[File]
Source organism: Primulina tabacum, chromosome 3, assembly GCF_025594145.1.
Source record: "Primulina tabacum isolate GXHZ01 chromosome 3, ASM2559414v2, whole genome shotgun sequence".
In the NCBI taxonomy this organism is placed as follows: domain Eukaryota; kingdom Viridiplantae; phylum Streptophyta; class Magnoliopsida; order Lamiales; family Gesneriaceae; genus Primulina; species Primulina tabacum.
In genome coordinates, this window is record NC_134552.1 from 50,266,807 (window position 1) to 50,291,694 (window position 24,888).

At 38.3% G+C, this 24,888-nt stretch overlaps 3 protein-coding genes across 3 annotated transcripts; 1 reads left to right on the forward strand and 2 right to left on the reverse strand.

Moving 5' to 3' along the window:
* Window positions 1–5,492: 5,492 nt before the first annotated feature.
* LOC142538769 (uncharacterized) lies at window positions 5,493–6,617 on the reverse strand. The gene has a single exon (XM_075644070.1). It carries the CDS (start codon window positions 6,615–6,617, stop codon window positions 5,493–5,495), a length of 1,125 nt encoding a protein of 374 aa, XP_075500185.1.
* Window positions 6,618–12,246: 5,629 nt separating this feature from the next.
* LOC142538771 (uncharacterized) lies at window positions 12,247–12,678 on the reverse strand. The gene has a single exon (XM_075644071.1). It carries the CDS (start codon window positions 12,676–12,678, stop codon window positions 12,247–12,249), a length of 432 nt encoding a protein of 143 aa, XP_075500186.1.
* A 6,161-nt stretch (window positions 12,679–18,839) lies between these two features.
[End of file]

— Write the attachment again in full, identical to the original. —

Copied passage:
Source organism: Primulina tabacum, chromosome 3, assembly GCF_025594145.1.
Source record: "Primulina tabacum isolate GXHZ01 chromosome 3, ASM2559414v2, whole genome shotgun sequence".
In the NCBI taxonomy this organism is placed as follows: domain Eukaryota; kingdom Viridiplantae; phylum Streptophyta; class Magnoliopsida; order Lamiales; family Gesneriaceae; genus Primulina; species Primulina tabacum.
In genome coordinates, this window is record NC_134552.1 from 50,266,807 (window position 1) to 50,291,694 (window position 24,888).

At 38.3% G+C, this 24,888-nt stretch overlaps 3 protein-coding genes across 3 annotated transcripts; 1 reads left to right on the forward strand and 2 right to left on the reverse strand.

Moving 5' to 3' along the window:
* Window positions 1–5,492: 5,492 nt before the first annotated feature.
* LOC142538769 (uncharacterized) lies at window positions 5,493–6,617 on the reverse strand. The gene has a single exon (XM_075644070.1). It carries the CDS (start codon window positions 6,615–6,617, stop codon window positions 5,493–5,495), a length of 1,125 nt encoding a protein of 374 aa, XP_075500185.1.
* Window positions 6,618–12,246: 5,629 nt separating this feature from the next.
* LOC142538771 (uncharacterized) lies at window positions 12,247–12,678 on the reverse strand. The gene has a single exon (XM_075644071.1). It carries the CDS (start codon window positions 12,676–12,678, stop codon window positions 12,247–12,249), a length of 432 nt encoding a protein of 143 aa, XP_075500186.1.
* A 6,161-nt stretch (window positions 12,679–18,839) lies between these two features.